I am staying at the Volcano Union Inn while on my book arts work-holiday. It is a peach of a place: four upstairs guest rooms (one of these days I will stay in a large front-of-the- house room, but the back rooms are cozy—I know, because I've stayed in both of them now, the Daffodil last year, and this year, the Mocha) plus a bustling bar and restaurant, open to the public for dinner and the odd special-occasion brunch (Mother's Day, coming right up!).
The fact that it's so bustling is a bit surprising, given that this town of 110 (give or take) is a detour from literally anywhere.
But the food and ambiance explain why.
Yesterday for dinner I had a wonderful dish of white polenta, peas, and prawns in a "chili jus"; tonight, seared salmon with pea-speckled risotto, slivered onion crisps, and tiny braised parsnips and purples carrots (I'm guessing). I would kill for both the recipes. I may ask our breakfast server—knowing that I'll be met with disappointment, but still: just maybe I'll get lucky?
This evening I sat at my high table under the single, silent TV in the room (playing sports, of course) and scanned the menu, an unpretentious xeroxed affair, thinking I'd get something new after last night's prawn dish. But . . . the prawn dish was gone! The salmon was in its place! Otherwise, the menu looked the same. That is classy: I suspect they revise the menu each day according to the chef's offerings. No "specials" here.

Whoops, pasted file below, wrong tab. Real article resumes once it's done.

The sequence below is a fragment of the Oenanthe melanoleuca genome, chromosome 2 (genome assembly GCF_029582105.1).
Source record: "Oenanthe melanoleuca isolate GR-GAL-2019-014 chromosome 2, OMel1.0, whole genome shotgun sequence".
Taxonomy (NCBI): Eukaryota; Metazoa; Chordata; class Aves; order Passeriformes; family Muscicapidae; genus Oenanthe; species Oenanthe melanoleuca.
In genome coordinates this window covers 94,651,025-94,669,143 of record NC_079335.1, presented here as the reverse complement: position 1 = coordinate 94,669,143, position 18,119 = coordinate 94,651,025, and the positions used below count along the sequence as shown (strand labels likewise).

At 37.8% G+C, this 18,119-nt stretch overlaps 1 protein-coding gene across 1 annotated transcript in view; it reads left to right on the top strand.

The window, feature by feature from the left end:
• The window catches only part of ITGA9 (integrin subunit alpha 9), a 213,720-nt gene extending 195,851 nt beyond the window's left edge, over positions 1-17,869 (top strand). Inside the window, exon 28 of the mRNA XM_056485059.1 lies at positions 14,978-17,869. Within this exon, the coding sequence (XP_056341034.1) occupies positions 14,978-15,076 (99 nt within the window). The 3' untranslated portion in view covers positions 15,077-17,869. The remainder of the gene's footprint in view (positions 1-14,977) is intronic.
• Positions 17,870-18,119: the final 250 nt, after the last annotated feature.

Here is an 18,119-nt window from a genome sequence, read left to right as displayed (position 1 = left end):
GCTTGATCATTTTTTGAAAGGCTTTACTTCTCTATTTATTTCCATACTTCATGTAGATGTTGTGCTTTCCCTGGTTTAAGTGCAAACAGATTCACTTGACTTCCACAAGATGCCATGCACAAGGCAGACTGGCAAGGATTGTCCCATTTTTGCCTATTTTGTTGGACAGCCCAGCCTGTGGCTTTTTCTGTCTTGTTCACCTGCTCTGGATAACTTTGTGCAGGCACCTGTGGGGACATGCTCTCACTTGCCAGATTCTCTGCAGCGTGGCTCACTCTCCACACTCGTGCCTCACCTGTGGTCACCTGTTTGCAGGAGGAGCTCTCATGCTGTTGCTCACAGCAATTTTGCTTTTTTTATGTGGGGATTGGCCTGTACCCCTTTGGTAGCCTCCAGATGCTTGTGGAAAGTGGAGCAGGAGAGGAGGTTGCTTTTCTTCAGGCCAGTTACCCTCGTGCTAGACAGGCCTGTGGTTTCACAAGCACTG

And then I read (I've just started a history of Israel), sipped my wine, enjoyed looking up every so often and observing the other diners, animated in their conversations (the room, all dark wood, is loud); when the food came, I savored every bite. It's a very comfortable place to have a meal, even if you're on your own—one thing I really like about America as opposed to Europe: the nonshamefulness of solo dining.
And now it's 9:30, I'm back in my room above the kitchen, and the restaurant has closed; I'm hearing the clank of dishes being washed, the voices of the work and wait staff as they wrap up their busy evening. Banter, laughter. It's a very friendly, upbeat place.
Tomorrow morning at 6:30, I'll get up and switch on the coffee pot on the landing outside our doors. At 8, I'll hear the scrape of chairs on the plank floor downstairs as my fellow workshop participants sit down for breakfast (coffee cake, a hot egg dish, and a yogurt-fruit-granola cup is the pattern, but always with shifting ingredients and styles), and I will scurry to join them.
And so another day will start. Tomorrow for me it's cutting and folding paper, sewing signatures, and slicing leather, plus a few last little metal details to figure out. I doubt I'll finish my book tomorrow, but . . . who knows? Anything's possible.